Topps digital baseball cards the new trend?
Topps digital cards have become the new fad for young collectors. I collected baseball cards as a kid – it was something that was fun and exciting because you never knew what players you were going to get when you opened a fresh new pack. Every trip to the store was ended with a frantic plea for my mom to let me get a pack of cards. They were right by the checkout lines not to mention that she always would grab a People magazine or something similar. Topps and Upper Deck were like my People.
There are always new cards to be collected, and nowadays it is not as exciting to get a famous player’s card because it is not the super rare version of the card. The thing is, kids today aren’t going to know what an actual card looks or feels like because Topps has released an iPhone app that lets users collect digital baseball cards.
Digital baseball cards! That is one of the dumbest ideas to me. I get it that it makes it easier to “collect” cards, that you can trade with your friends and complete strangers anonymously to get new players, and that it is a good business opportunity for a younger generation of fans and nonfans alike. However, as a lifelong baseball fan and card collector myself, the idea of digital cards is absurd.
I did download the app and try it out myself. I will probably keep it and open it occasionally as you collect a daily reward for doing nothing you can use to buy new packs of cards. When you open a new pack, a piece of bubble game breaks away to reveal the cards you just got. Gum was never the best idea to implement with baseball card packs, and unless you have ever tried the gum in one of those packs, it makes no sense. They are bad. Let’s leave it at that.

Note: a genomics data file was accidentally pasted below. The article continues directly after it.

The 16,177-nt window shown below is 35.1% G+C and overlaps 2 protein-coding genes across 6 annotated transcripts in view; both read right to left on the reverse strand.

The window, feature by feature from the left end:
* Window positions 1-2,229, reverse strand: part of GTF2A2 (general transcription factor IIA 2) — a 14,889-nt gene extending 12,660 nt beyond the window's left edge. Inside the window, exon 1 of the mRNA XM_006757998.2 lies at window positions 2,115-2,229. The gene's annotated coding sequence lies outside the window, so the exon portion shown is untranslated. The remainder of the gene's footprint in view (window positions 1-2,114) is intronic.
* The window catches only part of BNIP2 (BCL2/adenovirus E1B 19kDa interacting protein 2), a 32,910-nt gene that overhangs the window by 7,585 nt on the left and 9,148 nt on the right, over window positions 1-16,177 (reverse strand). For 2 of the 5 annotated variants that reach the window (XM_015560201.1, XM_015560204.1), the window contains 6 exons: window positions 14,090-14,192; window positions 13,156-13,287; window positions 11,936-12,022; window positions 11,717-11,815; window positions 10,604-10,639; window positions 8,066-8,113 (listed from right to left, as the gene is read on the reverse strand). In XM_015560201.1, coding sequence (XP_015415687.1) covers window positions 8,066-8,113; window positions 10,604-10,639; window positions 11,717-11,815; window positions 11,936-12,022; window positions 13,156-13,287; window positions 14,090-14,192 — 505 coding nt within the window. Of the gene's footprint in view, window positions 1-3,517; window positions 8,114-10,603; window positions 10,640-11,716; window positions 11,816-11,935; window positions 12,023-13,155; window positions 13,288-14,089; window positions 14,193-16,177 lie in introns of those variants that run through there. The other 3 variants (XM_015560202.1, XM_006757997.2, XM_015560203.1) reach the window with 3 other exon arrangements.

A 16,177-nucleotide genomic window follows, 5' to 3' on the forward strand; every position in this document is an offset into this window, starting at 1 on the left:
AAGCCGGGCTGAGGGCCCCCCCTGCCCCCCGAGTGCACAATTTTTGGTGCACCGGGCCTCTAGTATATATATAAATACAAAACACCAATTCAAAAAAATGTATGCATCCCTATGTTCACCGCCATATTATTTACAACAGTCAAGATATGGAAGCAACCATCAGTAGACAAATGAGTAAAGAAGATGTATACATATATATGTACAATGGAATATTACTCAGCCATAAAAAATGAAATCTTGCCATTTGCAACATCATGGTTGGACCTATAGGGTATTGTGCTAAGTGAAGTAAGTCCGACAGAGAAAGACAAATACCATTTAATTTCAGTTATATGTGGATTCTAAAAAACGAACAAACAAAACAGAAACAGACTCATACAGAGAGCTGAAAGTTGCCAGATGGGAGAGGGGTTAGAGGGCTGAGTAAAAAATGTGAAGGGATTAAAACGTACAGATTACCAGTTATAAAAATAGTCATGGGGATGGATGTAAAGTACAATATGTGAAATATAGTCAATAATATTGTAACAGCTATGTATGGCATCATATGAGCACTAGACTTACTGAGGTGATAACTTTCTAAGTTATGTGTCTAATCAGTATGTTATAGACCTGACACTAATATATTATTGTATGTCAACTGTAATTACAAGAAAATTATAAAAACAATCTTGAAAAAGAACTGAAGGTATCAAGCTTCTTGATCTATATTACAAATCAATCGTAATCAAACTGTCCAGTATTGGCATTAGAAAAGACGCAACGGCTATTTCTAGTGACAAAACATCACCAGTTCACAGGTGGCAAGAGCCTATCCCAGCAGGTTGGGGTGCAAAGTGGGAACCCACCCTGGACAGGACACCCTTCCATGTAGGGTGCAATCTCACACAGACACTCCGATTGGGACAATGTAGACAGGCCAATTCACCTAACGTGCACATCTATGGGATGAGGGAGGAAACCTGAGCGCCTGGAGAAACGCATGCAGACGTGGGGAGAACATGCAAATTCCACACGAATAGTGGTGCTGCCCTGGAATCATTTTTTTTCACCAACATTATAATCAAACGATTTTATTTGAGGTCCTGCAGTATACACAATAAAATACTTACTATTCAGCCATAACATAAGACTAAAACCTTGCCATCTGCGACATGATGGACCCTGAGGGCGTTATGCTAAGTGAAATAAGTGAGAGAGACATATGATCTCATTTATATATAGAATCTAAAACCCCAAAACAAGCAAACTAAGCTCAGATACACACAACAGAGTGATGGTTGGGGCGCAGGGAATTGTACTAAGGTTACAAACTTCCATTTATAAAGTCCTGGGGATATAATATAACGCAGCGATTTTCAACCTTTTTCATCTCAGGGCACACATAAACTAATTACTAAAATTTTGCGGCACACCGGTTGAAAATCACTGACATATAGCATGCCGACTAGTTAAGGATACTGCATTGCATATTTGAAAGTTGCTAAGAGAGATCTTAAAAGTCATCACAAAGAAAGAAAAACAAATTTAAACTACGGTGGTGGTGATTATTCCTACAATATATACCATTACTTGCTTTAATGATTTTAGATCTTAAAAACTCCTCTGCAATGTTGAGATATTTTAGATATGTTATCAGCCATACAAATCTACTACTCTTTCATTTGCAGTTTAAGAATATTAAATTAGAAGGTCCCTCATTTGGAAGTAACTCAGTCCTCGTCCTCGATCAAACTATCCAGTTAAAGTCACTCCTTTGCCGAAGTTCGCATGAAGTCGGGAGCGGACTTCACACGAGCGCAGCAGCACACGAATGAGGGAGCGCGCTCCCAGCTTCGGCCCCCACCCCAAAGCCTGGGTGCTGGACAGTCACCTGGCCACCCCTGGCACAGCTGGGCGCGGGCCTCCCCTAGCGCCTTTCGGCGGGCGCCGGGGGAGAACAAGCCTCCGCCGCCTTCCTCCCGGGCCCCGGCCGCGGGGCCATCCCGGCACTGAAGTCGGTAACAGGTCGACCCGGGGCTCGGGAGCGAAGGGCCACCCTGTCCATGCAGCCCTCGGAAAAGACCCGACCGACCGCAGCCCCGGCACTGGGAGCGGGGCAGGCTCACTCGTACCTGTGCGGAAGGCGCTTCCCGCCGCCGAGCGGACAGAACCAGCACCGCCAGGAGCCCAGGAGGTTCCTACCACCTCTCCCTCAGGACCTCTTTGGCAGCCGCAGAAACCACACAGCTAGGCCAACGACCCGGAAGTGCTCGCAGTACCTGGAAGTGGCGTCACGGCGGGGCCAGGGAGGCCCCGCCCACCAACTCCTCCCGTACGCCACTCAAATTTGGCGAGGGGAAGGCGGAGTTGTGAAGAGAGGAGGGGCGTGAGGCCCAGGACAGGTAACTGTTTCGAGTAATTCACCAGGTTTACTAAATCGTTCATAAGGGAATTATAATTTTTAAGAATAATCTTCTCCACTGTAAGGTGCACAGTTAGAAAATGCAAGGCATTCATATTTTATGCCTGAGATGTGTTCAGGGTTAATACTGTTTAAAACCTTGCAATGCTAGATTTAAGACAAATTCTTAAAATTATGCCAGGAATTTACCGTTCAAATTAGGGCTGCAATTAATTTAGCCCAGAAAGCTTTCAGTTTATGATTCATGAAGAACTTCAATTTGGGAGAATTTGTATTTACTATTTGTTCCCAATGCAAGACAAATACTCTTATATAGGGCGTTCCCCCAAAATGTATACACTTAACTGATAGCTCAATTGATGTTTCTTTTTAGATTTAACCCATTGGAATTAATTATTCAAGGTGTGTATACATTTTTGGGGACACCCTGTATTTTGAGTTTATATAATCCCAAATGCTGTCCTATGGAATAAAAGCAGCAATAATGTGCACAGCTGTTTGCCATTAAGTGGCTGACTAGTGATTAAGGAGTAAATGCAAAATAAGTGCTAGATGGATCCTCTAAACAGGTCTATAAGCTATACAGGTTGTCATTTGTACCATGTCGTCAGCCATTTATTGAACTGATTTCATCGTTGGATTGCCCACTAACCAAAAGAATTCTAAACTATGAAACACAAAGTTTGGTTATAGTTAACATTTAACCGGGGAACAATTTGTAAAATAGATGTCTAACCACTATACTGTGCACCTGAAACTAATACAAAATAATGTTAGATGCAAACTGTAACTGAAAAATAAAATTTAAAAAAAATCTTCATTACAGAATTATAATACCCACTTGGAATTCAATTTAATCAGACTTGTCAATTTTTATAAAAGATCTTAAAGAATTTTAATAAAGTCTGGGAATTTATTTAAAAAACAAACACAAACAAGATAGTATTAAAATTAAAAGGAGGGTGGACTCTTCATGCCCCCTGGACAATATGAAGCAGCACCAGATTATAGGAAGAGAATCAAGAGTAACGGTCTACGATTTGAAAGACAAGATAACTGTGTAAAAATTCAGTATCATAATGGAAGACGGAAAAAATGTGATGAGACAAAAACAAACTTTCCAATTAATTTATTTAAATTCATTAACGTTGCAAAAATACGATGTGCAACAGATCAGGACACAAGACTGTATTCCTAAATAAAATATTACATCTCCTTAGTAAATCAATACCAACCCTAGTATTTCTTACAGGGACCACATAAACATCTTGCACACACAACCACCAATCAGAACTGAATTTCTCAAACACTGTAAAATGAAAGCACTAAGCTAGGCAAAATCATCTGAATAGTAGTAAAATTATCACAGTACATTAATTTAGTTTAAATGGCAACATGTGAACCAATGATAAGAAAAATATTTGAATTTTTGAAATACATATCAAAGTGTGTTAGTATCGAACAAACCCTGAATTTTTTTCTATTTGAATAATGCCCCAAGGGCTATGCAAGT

One of the rarer finds in card collecting is signatures. If you get an autographed card in a physical pack of cards, it is like finding gold. Unless you are a hardcore collector who buys packs that guarantee to have special cards like autos, seeing ink on the face of a card is a great feeling no matter who signed it. You feel like you won the lottery.
The digital collection from Topps also has signature cards. You can’t trade them in for a real-life autograph card. You can’t put it in a protective case to protect it. You can’t brag to your friends about it and become their idol for a week. It’s a digital card with a digital signature. Unless there is something I don’t know about, this means there is no value at all. Just like most other digital and virtual achievements, there is nothing tangible to show for it.
The vast collection of cards will be easier to update for Topps digital when players get traded or join new teams. That cannot be done in a timely manner with actual cards. But I would rather have a concrete newly outdated card than a current digital one. Call me old school, but digital card collecting will never truly replace the appeal of opening a new pack of cards, or for the bigger collectors, the box sets that card companies offer. Every card in the set is already there.
Do I have the Topps digital card app? Yes I do. Do I embrace new innovative ways to make baseball a more easily accessible hobby to everybody? Of course. Will I brag about my super rare Mike Trout digital card to my friends? Absolutely not. Not only would I not personally care, but it is unlikely to happen, hence the term “super rare.”
If you enjoy collecting cards, then by all means check out this app and get your free cards for signing up. Then go and buy a real pack of cards from Target or Wal-Mart and tell me which you enjoyed more. Unless you need to have anything and everything attached to you in your phone, I’d be willing to bet that a fresh Topps 2014 pack on sale for $2.99 will put a smile on your face more so than pressing a few buttons on your Topps digital screen.